Abandoned ship in Lowestoft is to be disposed of
PUBLISHED: 09:13 19 February 2014 | UPDATED: 09:13 19 February 2014
Port authorities in Lowestoft are seeking permission to dispose of an impounded ship that has been moored in the town’s harbour for nearly four years without anyone claiming her.
The small tanker Cien Porciento was detained in Lowestoft in March 2010 after she failed a safety inspection by the Maritime and Coastguard Agency (MCA) which found her main fire pump did not work, she had too few lifeboats on board, no fresh running water, and life jackets and distress flares were missing.
Since then, no one has come forward to claim the 106-ton vessel, which was built in 1913 and is not registered to any country or home port.
Associated British Ports is now seeking to dispose of the Cien Porciento under statutory powers and has launched a final bid to trace anyone who can lay claim to her.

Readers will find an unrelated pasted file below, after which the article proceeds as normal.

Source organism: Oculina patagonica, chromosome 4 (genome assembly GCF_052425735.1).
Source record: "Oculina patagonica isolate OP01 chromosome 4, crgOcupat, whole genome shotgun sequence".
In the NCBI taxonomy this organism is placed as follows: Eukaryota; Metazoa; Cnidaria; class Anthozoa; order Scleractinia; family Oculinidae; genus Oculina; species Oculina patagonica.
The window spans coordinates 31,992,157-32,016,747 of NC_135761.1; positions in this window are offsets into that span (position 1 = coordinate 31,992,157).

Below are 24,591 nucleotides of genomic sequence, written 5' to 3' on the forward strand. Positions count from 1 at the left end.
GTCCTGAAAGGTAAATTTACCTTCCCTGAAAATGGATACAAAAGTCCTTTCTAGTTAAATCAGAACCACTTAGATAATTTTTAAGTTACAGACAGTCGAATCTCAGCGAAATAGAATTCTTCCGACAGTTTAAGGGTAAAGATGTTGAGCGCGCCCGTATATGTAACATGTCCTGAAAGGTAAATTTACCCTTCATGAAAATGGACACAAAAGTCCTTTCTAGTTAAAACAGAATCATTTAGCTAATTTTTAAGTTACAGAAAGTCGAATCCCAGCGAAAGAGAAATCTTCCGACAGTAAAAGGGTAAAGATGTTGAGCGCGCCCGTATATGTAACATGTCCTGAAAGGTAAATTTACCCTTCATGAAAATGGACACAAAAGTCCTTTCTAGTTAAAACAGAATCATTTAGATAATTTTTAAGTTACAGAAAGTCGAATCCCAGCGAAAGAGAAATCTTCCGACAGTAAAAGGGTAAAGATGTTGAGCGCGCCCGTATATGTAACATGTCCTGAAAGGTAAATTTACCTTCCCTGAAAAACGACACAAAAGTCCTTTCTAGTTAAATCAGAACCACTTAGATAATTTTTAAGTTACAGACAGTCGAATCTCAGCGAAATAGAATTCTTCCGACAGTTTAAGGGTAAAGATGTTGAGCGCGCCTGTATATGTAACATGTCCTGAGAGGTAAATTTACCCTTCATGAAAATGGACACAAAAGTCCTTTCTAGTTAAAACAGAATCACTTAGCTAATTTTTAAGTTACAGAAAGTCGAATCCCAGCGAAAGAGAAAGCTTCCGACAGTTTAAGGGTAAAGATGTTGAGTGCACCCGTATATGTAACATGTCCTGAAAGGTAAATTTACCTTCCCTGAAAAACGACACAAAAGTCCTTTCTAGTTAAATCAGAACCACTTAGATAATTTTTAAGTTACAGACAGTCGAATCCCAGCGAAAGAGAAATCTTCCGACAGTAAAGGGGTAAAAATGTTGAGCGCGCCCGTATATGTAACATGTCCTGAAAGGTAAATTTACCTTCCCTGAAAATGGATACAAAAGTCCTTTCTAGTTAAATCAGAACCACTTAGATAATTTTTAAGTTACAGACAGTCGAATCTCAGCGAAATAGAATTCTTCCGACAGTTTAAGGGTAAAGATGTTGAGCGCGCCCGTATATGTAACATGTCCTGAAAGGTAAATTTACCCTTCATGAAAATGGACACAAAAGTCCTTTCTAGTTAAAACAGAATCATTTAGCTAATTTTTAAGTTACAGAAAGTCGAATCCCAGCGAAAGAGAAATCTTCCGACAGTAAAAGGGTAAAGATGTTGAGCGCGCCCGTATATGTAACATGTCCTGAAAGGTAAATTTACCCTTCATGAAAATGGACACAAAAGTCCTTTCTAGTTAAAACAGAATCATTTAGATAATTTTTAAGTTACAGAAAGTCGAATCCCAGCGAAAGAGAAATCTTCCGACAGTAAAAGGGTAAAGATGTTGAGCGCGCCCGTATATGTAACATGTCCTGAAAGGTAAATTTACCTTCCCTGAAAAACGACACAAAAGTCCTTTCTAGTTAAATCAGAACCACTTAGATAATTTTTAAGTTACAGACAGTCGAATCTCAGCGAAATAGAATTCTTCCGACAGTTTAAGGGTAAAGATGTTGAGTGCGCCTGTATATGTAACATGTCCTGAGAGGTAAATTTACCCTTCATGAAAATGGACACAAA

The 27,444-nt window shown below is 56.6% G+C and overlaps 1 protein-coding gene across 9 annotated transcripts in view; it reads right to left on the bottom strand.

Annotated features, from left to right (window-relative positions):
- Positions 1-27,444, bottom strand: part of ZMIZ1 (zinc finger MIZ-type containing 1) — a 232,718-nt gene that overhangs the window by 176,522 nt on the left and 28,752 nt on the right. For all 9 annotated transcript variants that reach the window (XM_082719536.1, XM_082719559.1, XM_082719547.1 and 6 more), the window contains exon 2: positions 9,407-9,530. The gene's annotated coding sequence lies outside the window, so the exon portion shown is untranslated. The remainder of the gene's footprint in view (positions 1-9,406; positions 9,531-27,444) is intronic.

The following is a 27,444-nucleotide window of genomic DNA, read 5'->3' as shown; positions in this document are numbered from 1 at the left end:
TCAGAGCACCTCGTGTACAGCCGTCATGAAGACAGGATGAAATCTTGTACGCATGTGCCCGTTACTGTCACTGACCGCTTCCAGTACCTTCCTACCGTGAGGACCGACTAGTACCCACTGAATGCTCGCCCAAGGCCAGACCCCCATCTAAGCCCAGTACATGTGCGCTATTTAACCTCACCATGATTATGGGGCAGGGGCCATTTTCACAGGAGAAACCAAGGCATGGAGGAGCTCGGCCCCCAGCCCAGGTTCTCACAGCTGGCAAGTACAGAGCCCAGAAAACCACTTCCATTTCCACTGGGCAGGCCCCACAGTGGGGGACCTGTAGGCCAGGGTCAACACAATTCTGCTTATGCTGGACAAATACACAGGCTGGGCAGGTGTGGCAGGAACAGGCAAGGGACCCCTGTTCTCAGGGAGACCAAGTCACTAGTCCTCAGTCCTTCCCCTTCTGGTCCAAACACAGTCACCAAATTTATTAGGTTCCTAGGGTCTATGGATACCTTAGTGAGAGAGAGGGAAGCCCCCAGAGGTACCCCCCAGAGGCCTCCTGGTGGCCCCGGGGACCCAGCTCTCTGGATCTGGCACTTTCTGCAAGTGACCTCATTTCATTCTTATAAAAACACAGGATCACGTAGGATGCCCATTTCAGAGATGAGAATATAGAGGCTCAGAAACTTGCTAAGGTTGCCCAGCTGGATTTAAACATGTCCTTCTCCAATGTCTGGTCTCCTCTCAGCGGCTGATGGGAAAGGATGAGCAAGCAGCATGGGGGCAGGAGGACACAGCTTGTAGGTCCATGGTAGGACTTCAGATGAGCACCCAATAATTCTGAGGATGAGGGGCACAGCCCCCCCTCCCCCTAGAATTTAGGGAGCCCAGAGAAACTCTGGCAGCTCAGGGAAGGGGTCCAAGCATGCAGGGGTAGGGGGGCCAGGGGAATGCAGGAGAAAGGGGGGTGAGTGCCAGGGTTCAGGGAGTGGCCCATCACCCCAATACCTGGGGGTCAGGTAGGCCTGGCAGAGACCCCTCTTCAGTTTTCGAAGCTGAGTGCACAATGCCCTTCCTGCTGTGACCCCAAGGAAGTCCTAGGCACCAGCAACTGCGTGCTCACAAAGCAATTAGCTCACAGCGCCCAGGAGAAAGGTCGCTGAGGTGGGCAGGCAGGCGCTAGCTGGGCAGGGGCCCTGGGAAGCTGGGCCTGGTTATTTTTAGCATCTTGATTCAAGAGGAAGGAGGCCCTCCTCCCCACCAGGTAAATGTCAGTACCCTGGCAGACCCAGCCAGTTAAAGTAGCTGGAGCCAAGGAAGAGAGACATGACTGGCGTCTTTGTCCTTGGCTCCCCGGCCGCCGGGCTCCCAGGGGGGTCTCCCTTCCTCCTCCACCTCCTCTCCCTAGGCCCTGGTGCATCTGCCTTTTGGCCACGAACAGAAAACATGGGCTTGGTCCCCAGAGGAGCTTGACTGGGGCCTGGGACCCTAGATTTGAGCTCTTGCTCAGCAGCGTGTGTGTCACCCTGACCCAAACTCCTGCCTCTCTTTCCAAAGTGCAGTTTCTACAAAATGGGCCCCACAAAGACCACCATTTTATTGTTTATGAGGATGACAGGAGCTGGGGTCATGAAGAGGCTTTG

Previously known as the Moa Af Harg, she arrived in Lowestoft in July 2009 with a crew of four or five but then remained in the harbour for nine months before the inspection.
Capt Richard Musgrove, harbourmaster, said: “It did nothing for nearly a year. It had been supposedly sold on to work on the Panama Canal as a water tanker.
“Then the MCA turned up for the inspection, The crew disappeared that day and nobody has seen them since.
“We’ve been pursuing her owners. We have been searching but have not found anything so far.
“We’ve got a duty to all the harbour users to dispose of her. We have to take action. There is still oil on board.”
Anyone with a claim on the ship has until March 17 to contact Capt Musgrove or the vessel will be disposed of in a sustainable way.
Capt Musgrove said she could be sold as scrap, or possibly put back into commercial use as she was in a reasonable condition for a ship of her age.
The MCA detained the Cien Porciento when she failed a port state control inspection which found 30 deficiencies seven of which were deemed “grounds for detention”.
Inspectors found there were no nautical publications on board and navigational charts were incomplete for the area in which she was operating.
The Cien Porciento is one of seven vessels currently detained in British ports after failing port state control inspections. MCA papers state her owner at the time of the inspection was Open Window Inc.